Since opening on Broadway last summer, Lin-Manuel Miranda's white-hot musical, "Hamilton," has attracted political leaders, including President Barack Obama, and Hollywood glitterati en masse. The show also scored a record 16 Tony nominations, and Miranda won the Pulitzer Prize for Drama.
The show created such a fervor that every day throughout the fall, hundreds of fans clamored outside the Richard Rodgers Theatre in hope of scoring $10 lottery tickets for the hip-hop-driven musical chronicling the trials and tribulations of Alexander Hamilton — one of the more famous Founding Fathers.
In fact, the lottery was such a hit that it was forced to move online at the beginning of the year because of dangerous traffic and crowding outside the theater.
There's an adage that says that behind every good man, there's a good woman.
Although plenty of dynamic male performers are knocking audiences dead every night (especially Leslie Odom Jr., Christopher Jackson and Daveed Diggs), a few good women do more than serve as window dressing in this history-based tale.
Renée Elise Goldsberry, nominated for a Tony Award for her performance, is one of them. As Angelica Schuyler, she's the standout.
As Hamilton's brassy sister-in-law, the actress has already won the 2015 Drama Desk Award and the 2015 Lucille Lortel Award for her portrayal of the sassy socialite during the show's premiere at The Public Theater last spring. New York theater critic David Cote lauded her performance, saying she "will make you demand a spinoff musical all her own."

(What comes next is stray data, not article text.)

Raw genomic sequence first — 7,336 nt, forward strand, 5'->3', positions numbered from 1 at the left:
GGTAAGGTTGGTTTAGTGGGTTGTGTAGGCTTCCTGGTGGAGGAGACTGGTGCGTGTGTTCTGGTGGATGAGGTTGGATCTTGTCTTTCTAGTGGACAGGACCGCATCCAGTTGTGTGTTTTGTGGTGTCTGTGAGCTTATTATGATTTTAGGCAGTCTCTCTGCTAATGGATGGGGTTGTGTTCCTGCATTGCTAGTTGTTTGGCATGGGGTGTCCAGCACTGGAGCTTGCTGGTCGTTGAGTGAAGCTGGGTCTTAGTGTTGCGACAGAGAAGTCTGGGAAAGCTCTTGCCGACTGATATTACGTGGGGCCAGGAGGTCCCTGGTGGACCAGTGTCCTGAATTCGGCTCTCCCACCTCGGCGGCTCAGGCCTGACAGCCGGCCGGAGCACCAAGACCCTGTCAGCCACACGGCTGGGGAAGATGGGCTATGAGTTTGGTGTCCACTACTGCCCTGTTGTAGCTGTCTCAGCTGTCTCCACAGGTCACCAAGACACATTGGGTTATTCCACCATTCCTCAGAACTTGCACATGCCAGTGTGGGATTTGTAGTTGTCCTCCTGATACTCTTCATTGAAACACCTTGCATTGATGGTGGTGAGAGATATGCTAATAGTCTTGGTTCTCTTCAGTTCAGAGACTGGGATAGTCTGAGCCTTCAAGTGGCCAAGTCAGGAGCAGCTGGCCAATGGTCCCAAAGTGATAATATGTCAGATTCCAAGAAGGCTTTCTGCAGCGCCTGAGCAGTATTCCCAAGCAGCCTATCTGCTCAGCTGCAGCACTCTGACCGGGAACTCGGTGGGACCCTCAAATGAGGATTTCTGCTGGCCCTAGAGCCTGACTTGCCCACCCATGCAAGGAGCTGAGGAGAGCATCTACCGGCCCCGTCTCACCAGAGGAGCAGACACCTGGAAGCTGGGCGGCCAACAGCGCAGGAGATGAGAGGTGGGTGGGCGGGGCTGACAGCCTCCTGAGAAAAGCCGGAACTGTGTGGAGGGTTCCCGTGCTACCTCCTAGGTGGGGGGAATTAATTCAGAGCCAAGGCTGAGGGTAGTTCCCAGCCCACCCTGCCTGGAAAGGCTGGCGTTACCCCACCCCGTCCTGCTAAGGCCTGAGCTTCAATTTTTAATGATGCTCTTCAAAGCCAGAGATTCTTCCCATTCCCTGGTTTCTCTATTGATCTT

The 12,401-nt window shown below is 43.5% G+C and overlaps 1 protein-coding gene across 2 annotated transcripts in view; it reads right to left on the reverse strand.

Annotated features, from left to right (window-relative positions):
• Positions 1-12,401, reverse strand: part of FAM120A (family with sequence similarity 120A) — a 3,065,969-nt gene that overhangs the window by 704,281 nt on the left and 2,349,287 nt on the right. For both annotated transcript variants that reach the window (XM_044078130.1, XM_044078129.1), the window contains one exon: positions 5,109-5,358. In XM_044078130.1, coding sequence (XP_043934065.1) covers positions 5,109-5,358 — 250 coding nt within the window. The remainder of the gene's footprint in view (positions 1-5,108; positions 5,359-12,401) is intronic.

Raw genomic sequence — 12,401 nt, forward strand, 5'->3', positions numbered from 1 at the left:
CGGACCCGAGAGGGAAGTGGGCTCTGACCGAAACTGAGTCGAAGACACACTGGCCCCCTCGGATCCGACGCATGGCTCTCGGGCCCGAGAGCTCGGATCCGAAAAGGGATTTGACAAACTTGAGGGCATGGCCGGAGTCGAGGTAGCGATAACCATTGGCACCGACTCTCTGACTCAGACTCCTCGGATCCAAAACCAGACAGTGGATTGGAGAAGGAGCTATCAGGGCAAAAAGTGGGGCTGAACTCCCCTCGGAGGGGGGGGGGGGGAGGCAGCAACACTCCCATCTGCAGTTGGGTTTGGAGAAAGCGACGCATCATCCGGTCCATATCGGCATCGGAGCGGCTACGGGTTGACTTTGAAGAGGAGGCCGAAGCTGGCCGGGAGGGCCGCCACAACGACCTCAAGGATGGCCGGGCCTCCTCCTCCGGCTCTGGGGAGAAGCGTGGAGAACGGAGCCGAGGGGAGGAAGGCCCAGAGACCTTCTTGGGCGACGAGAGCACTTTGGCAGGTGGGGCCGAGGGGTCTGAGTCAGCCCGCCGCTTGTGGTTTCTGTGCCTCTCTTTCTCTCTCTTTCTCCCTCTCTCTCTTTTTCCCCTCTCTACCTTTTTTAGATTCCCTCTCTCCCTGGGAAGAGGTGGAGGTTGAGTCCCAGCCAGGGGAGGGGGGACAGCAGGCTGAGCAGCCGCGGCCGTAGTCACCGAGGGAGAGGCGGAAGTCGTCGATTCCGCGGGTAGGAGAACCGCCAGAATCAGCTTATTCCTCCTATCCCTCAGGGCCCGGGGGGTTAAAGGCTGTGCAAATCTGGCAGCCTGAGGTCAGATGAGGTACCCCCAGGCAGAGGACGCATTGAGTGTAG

"Oh, it's been such a dream come true, really," Goldsberry told NBCBLK about the whirlwind. "It's kind of one of those experiences where every cliché, a lot of the good ones are applicable."
Not too shabby for a popular soap opera actress who made her Broadway debut as Nala in "The Lion King" in 2002 and went on to play the final Mimi Marquez in the beloved musical "Rent" in 2008.
Since making a mark as the fiery heroin addict who sings her heart out, Goldsberry has starred in a string of Broadway shows, including "The Color Purple" and "Good People."
Off Broadway, she's garnered rave reviews for her mastery of some of Shakespeare's finest work in "The Two Gentlemen of Verona," "Love's Labour's Lost" and "As You Like It." She's also been on television ("The Good Wife," "Law & Order: SVU," "The Following"), acted in indie flicks ("All About You," "Every Secret Thing") and recorded two albums.
I've always wanted a family. I've always wanted children. I've always wanted to be a superstar.
Nominated for Daytime Emmy and NAACP Image awards for her role as Evangeline Williamson on the ABC soap opera "One Life to Live," the happily married mother of two has done it all. And she's showing no signs of slowing down.
"I like to actually quote Chris Rock, honestly, who's a person I've met a couple of times and has come to see the show several times," she said. "He has this line where he says, 'What do women want?' And then he answers, 'Everything.'
"I feel that that's true. I've always wanted a family. I've always wanted children. I've always wanted to be a superstar."
"When you talk to children and you ask them what they want to be, the lists can get really, really long, and as they get older, it just gets shorter," she said. "For me, even having a great career, there's still something that felt unsatisfying, because, really, I wanted to do a great job and go home to something that means even more."